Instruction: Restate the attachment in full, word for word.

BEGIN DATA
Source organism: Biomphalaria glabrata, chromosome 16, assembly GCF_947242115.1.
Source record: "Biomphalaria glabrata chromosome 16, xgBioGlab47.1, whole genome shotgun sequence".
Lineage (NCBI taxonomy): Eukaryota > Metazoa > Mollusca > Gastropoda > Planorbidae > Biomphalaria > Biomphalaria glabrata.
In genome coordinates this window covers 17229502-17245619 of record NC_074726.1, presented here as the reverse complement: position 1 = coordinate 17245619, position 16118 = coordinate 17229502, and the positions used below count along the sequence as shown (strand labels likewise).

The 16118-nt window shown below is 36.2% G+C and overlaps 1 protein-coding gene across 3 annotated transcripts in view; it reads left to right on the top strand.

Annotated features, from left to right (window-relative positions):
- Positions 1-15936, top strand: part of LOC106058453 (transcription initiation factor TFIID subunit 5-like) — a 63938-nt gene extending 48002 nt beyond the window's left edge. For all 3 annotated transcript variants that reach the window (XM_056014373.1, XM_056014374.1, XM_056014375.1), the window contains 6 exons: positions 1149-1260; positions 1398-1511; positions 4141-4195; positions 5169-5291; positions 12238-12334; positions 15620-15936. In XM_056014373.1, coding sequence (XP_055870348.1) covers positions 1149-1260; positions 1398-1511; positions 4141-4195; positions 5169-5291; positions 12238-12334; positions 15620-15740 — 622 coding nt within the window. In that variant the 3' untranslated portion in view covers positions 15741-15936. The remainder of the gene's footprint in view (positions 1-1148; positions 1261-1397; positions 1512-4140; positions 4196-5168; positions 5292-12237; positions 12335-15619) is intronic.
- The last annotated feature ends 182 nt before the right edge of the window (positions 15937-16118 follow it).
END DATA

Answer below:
Source organism: Biomphalaria glabrata, chromosome 16, assembly GCF_947242115.1.
Source record: "Biomphalaria glabrata chromosome 16, xgBioGlab47.1, whole genome shotgun sequence".
Lineage (NCBI taxonomy): Eukaryota > Metazoa > Mollusca > Gastropoda > Planorbidae > Biomphalaria > Biomphalaria glabrata.
In genome coordinates this window covers 17229502-17245619 of record NC_074726.1, presented here as the reverse complement: position 1 = coordinate 17245619, position 16118 = coordinate 17229502, and the positions used below count along the sequence as shown (strand labels likewise).

The 16118-nt window shown below is 36.2% G+C and overlaps 1 protein-coding gene across 3 annotated transcripts in view; it reads left to right on the top strand.

Annotated features, from left to right (window-relative positions):
- Positions 1-15936, top strand: part of LOC106058453 (transcription initiation factor TFIID subunit 5-like) — a 63938-nt gene extending 48002 nt beyond the window's left edge. For all 3 annotated transcript variants that reach the window (XM_056014373.1, XM_056014374.1, XM_056014375.1), the window contains 6 exons: positions 1149-1260; positions 1398-1511; positions 4141-4195; positions 5169-5291; positions 12238-12334; positions 15620-15936. In XM_056014373.1, coding sequence (XP_055870348.1) covers positions 1149-1260; positions 1398-1511; positions 4141-4195; positions 5169-5291; positions 12238-12334; positions 15620-15740 — 622 coding nt within the window. In that variant the 3' untranslated portion in view covers positions 15741-15936. The remainder of the gene's footprint in view (positions 1-1148; positions 1261-1397; positions 1512-4140; positions 4196-5168; positions 5292-12237; positions 12335-15619) is intronic.
- The last annotated feature ends 182 nt before the right edge of the window (positions 15937-16118 follow it).